Many companies are realizing the benefits of employee wellness programs. They motivate your team members to live healthier lifestyles inside and outside work, improving their overall health and mood.
Distributed organizations, however, are finding wellness programs more challenging to plan, launch, and maintain. How can you encourage people to prioritize healthy living when your communication is strictly virtual? Even if you don’t initiate a full-fledged program, integrating health into your company’s overall remote culture is more feasible than you think. Here are a few virtual wellness activities you and your employees can do even though you’re not together in person:
Have everyone complete step challenges separately. Team members can set goals like 8,000 steps a day (the recommended amount is 10,000, so 8,000 could be an excellent place to start if they need a more attainable goal) and go for walks around their neighborhoods or on a treadmill. They can use a pedometer or their phones to track their steps and submit them at the end of each week to prove they reached their goals and earn a reward for completion.
You can help team members reach their step counts by implementing walking meetings into your operations. With an app like Spot, it doesn’t matter that you’re not walking next to each other; you can have productive conversations while attendees stroll around their respective parks or neighborhoods. Walking makes you more creative, and it’s a great way to get exercise throughout the day.
Virtual workouts are becoming increasingly popular, so why not do them together? You can have everyone watch the same YouTube video and turn their devices on so you can communicate or hire a fitness instructor to live stream a workout session. Not everyone may have the same equipment at home, so allot everyone a budget for necessary weights and resistance bands, or provide a gym stipend for those who don’t have the space.
Have a professional meditation instructor take your employees through a guided session. There are countless benefits to meditation — including enhanced self-awareness and reduced stress — but many people don’t know how to take advantage of those benefits. There’s more to meditation than sitting down and closing your eyes, so bringing in someone to guide your employees for a few sessions until they master their breathing techniques can teach them to meditate more effectively (you don’t have to stop at a few sessions, though — it can be a regular thing!).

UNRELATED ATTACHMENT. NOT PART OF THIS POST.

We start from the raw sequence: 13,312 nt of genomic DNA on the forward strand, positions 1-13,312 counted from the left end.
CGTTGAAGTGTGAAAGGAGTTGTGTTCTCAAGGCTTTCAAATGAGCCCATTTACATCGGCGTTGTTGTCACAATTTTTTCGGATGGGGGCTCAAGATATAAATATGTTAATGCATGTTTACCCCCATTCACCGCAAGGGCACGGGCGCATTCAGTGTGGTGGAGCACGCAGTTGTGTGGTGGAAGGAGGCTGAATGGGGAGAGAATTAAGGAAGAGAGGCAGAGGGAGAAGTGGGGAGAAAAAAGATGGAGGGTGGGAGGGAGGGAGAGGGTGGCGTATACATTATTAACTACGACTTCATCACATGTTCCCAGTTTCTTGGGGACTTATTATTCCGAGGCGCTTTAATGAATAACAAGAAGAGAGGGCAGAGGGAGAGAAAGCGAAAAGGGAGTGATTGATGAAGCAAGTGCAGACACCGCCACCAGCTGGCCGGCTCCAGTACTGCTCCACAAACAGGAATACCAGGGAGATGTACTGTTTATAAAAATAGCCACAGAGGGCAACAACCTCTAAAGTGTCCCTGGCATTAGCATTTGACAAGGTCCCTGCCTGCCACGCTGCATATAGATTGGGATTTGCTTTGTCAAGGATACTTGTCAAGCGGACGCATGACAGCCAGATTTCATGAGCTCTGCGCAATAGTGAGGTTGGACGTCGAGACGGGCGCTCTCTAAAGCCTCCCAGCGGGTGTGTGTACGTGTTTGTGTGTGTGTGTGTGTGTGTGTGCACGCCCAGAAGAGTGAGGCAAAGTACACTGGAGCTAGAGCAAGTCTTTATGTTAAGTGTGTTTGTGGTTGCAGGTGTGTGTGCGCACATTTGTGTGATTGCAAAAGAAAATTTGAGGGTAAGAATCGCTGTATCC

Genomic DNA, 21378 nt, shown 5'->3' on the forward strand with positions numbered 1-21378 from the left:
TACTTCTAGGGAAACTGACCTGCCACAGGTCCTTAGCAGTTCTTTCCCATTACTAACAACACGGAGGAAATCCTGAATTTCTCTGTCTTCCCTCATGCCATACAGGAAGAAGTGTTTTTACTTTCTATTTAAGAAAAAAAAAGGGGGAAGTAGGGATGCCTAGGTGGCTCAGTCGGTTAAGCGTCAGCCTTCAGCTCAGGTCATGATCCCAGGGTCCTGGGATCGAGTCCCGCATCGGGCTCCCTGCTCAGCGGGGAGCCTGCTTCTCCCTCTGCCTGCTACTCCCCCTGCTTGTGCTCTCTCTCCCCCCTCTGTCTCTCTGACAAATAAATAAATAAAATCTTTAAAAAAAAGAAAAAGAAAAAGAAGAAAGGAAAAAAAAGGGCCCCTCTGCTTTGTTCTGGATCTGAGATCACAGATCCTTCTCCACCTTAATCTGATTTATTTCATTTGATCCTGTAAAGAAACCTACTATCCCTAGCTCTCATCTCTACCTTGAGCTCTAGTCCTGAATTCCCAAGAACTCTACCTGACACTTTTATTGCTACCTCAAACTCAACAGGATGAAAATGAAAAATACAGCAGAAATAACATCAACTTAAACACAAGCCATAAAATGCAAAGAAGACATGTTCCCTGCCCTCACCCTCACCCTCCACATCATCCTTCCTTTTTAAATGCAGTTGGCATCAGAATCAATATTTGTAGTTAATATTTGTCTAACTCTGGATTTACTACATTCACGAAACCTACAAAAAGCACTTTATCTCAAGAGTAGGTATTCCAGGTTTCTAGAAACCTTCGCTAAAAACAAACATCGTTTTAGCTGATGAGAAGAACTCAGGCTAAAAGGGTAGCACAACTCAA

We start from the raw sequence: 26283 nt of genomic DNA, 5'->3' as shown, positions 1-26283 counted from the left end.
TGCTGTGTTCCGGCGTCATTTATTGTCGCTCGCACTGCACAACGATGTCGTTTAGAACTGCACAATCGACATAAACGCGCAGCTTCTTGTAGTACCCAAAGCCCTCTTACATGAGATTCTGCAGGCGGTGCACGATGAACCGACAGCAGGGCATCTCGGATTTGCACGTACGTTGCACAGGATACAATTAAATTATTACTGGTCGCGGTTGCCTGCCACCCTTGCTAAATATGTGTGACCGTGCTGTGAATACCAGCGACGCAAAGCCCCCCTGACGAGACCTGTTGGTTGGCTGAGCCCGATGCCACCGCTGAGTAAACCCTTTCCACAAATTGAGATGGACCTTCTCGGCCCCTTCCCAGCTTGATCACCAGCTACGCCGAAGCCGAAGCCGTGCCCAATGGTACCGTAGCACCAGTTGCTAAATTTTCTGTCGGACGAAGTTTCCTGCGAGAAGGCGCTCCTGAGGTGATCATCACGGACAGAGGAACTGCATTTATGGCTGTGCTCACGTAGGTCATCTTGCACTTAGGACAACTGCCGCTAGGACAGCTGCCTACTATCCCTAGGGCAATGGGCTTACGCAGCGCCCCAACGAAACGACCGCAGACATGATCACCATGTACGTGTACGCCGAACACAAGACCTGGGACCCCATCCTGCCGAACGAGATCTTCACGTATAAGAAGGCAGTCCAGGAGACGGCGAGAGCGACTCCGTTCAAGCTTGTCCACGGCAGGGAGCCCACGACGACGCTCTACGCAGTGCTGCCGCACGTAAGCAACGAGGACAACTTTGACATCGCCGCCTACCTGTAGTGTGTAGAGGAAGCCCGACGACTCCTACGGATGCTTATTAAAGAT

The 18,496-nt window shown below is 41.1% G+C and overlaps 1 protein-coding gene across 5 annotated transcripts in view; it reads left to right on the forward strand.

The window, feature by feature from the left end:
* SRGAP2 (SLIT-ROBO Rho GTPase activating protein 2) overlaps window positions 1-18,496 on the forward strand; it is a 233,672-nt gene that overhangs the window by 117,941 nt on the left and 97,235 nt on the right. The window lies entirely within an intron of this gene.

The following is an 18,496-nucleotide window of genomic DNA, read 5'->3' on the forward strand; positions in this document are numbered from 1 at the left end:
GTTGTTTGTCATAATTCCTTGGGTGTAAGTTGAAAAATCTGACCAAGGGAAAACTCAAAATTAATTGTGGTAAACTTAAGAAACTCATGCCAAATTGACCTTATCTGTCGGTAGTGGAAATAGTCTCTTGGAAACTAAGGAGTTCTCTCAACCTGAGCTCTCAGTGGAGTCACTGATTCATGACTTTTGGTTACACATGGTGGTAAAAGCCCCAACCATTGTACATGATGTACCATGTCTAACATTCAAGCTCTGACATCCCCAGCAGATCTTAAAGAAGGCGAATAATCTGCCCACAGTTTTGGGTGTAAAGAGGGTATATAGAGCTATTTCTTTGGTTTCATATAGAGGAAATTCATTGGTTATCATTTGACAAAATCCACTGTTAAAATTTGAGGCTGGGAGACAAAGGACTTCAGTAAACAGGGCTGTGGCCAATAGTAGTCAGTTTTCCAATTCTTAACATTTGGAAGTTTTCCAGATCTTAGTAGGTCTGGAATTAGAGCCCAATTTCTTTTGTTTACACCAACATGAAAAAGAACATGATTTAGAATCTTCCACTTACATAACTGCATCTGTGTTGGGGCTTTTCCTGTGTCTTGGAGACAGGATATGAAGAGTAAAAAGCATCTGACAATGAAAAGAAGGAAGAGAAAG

Meditation is often associated with yoga, which is another activity you can do virtually. If everyone has a yoga mat and space to stretch, you can bring in an instructor to guide participants through webcam or voice call sessions.
Everyone knows diet is an essential part of wellness, but changing our habits is easier said than done. An easy virtual wellness activity is to bring in a dietician or nutritionist (there are legal differences, so make sure to read up on them and understand who you’re hiring) to advise about eating healthier and making better decisions. Food isn’t something anyone should feel guilty about, but if someone needs more or less of a particular nutrient, they should know where to get it or how to avoid it.
You can put your diet lessons into practice by hosting cooking classes that teach your employees how to prepare healthy meals. Cooking together, albeit remotely, can be a fun activity where participants follow steps together and discuss the results afterward. Best of all, team members can cook the meals they learn in the future, adding a few new dishes to their home chef menu.
Here’s another idea for someone you can hire to give a course or demonstration: a paramedic. First-aid is an essential part of health that many companies overlook when planning in-person or virtual wellness activities. Ensure your employees know how to provide basic medical care to others and themselves — you never know when they’ll need it.
Online happy hour may not come to mind when you think of virtual wellness activities, but social interaction is a critical part of our overall well-being. Humans are social creatures, and one of the disadvantages of working remotely is that employees don’t have the kind of conversation and engagement other workers do in person. It’s easy for distributed employees to feel disconnected from each other, so making time for discussion about non-work-related subjects can give team members something to look forward to.
On a related note, hosting a digital game night is a fantastic way to bring people together for light-hearted fun. There are all kinds of online games you can play (and not all require video access), so ask your employees which ones are their favorites and give everyone an opportunity for competition and laughter. It’s a perfect team-building activity.
The space you work in has a significant impact on your mental health. One of the best parts about working remotely is you have complete control over yours — you can work in co-working spaces, cafes, libraries, and of course, at home. If your employees prefer the latter option, give them a budget to design their space however would make them happy and productive. You can suggest ideas like adding plants, wallpaper, art, an ergonomic chair, a standing desk, and more. Everyone can share pictures of their workspaces once decorating is complete!
Implementing health programs and supporting your employees to live healthier lifestyles may seem more difficult in remote organizations, but there are plenty of virtual wellness activities you can have your team participate in. You can check out Spot for an online tool that facilitates remote connection that doesn’t confine you to your desk, as well as its blog for more information about the benefits of incorporating wellness into your overall work culture.
SPOT FOR TEAMS